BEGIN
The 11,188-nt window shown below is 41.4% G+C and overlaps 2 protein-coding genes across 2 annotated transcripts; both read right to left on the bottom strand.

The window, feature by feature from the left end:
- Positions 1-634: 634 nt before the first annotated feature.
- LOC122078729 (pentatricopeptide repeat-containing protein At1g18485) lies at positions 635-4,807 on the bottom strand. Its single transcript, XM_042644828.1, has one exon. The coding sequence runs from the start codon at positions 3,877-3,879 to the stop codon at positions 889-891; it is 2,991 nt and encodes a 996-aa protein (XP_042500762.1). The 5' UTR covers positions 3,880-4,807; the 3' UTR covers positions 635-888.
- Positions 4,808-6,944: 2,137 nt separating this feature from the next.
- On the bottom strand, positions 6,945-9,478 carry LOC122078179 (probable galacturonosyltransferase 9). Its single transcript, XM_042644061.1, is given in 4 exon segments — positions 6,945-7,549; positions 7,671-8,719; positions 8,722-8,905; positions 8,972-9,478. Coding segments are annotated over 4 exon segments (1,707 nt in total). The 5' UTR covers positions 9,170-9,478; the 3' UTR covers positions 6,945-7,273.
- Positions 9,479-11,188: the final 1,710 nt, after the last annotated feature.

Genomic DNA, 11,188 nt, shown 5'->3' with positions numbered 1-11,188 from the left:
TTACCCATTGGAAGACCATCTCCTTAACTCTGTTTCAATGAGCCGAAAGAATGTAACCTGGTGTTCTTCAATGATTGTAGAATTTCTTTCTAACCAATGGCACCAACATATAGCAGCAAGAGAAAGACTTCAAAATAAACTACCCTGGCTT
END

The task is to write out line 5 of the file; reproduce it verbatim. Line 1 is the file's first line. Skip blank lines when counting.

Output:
- Positions 4,808-6,944: 2,137 nt separating this feature from the next.